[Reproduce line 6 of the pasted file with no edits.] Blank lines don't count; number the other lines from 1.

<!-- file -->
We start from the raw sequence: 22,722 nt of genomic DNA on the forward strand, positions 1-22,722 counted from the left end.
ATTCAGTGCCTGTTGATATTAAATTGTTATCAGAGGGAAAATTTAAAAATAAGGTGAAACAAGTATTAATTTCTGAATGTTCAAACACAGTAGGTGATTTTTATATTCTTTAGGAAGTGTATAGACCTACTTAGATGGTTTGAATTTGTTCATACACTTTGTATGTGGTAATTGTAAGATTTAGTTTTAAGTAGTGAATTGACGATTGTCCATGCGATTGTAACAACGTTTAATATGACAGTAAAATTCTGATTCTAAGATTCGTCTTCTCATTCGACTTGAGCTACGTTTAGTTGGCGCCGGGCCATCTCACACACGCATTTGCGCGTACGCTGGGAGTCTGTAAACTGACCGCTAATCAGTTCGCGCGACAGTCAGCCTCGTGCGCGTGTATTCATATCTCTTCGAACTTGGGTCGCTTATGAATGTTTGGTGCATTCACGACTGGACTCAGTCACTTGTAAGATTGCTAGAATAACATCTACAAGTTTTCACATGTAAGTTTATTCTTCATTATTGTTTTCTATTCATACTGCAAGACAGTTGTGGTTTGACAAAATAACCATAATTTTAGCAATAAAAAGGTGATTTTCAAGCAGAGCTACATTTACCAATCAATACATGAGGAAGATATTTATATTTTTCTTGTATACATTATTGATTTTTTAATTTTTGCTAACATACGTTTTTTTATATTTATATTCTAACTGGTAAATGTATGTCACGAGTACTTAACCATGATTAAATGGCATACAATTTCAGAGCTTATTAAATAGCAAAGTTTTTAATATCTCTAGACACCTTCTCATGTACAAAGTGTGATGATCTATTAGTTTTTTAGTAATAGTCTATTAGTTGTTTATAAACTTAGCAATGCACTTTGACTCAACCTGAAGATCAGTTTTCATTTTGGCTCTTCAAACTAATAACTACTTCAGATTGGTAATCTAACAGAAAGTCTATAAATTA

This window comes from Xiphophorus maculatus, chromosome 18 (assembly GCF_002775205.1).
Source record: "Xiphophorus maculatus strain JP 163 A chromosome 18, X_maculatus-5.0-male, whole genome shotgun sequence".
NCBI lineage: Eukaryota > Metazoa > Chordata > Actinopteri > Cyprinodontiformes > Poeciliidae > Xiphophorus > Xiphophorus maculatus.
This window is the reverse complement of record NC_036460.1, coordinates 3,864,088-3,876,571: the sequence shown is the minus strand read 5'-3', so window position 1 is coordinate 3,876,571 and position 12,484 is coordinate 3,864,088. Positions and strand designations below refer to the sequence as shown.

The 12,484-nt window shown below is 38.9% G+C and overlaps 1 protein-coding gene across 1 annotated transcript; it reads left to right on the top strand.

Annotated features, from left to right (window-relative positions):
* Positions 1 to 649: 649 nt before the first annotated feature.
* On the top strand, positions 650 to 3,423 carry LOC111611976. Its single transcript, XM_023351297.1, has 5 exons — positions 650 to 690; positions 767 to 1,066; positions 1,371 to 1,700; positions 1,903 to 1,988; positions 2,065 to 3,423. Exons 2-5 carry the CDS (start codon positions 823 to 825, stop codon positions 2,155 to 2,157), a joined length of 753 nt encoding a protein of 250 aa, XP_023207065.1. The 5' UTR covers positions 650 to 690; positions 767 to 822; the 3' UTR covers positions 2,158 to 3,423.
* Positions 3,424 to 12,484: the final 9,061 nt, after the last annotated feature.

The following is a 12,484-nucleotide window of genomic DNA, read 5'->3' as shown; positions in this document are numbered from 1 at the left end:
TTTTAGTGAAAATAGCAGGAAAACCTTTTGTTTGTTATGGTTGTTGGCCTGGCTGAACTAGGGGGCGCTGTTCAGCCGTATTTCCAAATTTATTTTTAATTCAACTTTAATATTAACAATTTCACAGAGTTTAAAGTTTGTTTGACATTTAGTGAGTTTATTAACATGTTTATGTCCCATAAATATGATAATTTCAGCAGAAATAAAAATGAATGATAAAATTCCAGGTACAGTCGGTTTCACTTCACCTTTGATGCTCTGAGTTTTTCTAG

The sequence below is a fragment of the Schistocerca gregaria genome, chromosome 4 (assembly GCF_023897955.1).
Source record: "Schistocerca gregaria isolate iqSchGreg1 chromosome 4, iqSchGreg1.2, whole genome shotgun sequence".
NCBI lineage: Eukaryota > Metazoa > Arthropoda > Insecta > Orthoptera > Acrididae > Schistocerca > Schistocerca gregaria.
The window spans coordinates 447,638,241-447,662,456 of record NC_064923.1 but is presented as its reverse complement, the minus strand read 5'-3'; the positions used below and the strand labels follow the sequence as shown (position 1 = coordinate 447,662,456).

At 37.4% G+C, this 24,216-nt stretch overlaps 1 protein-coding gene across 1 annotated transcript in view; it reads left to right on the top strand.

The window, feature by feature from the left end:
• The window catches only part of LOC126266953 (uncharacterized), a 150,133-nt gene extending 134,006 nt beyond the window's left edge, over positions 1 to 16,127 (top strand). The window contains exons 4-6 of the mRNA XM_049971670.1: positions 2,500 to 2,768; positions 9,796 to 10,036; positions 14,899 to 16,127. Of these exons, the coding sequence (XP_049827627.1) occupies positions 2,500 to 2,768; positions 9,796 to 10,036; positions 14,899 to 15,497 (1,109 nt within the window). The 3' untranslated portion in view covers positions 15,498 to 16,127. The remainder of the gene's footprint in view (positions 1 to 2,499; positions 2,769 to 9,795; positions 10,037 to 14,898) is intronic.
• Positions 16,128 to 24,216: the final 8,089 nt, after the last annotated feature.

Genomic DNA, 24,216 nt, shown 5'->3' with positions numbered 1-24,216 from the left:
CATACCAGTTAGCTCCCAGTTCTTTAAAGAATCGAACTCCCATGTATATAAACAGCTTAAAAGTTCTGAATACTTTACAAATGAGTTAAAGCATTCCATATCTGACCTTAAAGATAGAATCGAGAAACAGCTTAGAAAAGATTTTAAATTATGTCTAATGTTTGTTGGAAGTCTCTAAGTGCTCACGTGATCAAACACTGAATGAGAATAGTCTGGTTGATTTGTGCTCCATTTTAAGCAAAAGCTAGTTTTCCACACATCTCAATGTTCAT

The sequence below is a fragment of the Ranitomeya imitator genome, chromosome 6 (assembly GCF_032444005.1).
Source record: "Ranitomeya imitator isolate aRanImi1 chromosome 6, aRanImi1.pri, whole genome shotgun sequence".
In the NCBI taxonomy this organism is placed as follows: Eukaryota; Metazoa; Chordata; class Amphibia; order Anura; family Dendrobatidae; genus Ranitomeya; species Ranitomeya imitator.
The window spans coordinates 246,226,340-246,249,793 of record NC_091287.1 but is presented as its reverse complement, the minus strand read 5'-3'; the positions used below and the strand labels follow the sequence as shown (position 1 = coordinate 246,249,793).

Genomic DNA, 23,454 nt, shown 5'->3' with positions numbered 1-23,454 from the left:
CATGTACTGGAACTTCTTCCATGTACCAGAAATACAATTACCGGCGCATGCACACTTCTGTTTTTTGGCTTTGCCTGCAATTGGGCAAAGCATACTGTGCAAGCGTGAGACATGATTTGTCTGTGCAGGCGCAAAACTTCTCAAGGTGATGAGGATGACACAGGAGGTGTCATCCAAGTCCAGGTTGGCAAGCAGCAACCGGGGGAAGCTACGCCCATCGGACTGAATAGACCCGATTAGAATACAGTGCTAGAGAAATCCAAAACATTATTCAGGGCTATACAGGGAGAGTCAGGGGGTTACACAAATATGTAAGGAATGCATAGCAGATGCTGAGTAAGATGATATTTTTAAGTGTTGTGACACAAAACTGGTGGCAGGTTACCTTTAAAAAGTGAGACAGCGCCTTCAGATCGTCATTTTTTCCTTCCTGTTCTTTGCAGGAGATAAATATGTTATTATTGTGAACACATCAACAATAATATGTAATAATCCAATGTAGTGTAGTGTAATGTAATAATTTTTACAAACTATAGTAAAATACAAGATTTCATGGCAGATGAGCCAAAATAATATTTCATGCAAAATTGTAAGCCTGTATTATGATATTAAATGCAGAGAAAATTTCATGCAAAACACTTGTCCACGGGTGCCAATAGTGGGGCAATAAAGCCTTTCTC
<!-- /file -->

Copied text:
This window is the reverse complement of record NC_036460.1, coordinates 3,864,088-3,876,571: the sequence shown is the minus strand read 5'-3', so window position 1 is coordinate 3,876,571 and position 12,484 is coordinate 3,864,088. Positions and strand designations below refer to the sequence as shown.